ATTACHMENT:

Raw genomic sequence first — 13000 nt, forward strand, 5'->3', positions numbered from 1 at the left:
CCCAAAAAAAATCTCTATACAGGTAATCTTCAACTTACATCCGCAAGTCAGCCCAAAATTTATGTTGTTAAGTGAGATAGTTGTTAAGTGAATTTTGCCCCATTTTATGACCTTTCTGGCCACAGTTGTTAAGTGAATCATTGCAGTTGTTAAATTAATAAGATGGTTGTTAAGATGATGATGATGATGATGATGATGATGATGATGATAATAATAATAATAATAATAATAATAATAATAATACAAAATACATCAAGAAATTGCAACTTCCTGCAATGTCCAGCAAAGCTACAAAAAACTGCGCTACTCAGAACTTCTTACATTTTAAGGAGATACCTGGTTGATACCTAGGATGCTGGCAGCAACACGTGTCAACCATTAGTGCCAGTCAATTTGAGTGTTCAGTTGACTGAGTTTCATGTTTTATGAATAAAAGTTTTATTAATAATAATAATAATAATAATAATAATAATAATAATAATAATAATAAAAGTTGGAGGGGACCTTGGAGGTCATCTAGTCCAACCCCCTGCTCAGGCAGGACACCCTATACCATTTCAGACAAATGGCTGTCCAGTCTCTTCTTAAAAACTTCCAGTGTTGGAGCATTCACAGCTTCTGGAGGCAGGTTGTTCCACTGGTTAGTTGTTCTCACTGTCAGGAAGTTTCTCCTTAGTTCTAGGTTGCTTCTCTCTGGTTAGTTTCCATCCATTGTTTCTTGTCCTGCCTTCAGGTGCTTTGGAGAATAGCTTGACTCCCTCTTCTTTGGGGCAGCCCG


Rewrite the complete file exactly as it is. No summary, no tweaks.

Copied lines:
Raw genomic sequence first — 13000 nt, forward strand, 5'->3', positions numbered from 1 at the left:
CCCAAAAAAAATCTCTATACAGGTAATCTTCAACTTACATCCGCAAGTCAGCCCAAAATTTATGTTGTTAAGTGAGATAGTTGTTAAGTGAATTTTGCCCCATTTTATGACCTTTCTGGCCACAGTTGTTAAGTGAATCATTGCAGTTGTTAAATTAATAAGATGGTTGTTAAGATGATGATGATGATGATGATGATGATGATGATGATAATAATAATAATAATAATAATAATAATAATAATACAAAATACATCAAGAAATTGCAACTTCCTGCAATGTCCAGCAAAGCTACAAAAAACTGCGCTACTCAGAACTTCTTACATTTTAAGGAGATACCTGGTTGATACCTAGGATGCTGGCAGCAACACGTGTCAACCATTAGTGCCAGTCAATTTGAGTGTTCAGTTGACTGAGTTTCATGTTTTATGAATAAAAGTTTTATTAATAATAATAATAATAATAATAATAATAATAATAATAATAATAATAAAAGTTGGAGGGGACCTTGGAGGTCATCTAGTCCAACCCCCTGCTCAGGCAGGACACCCTATACCATTTCAGACAAATGGCTGTCCAGTCTCTTCTTAAAAACTTCCAGTGTTGGAGCATTCACAGCTTCTGGAGGCAGGTTGTTCCACTGGTTAGTTGTTCTCACTGTCAGGAAGTTTCTCCTTAGTTCTAGGTTGCTTCTCTCTGGTTAGTTTCCATCCATTGTTTCTTGTCCTGCCTTCAGGTGCTTTGGAGAATAGCTTGACTCCCTCTTCTTTGGGGCAGCCCG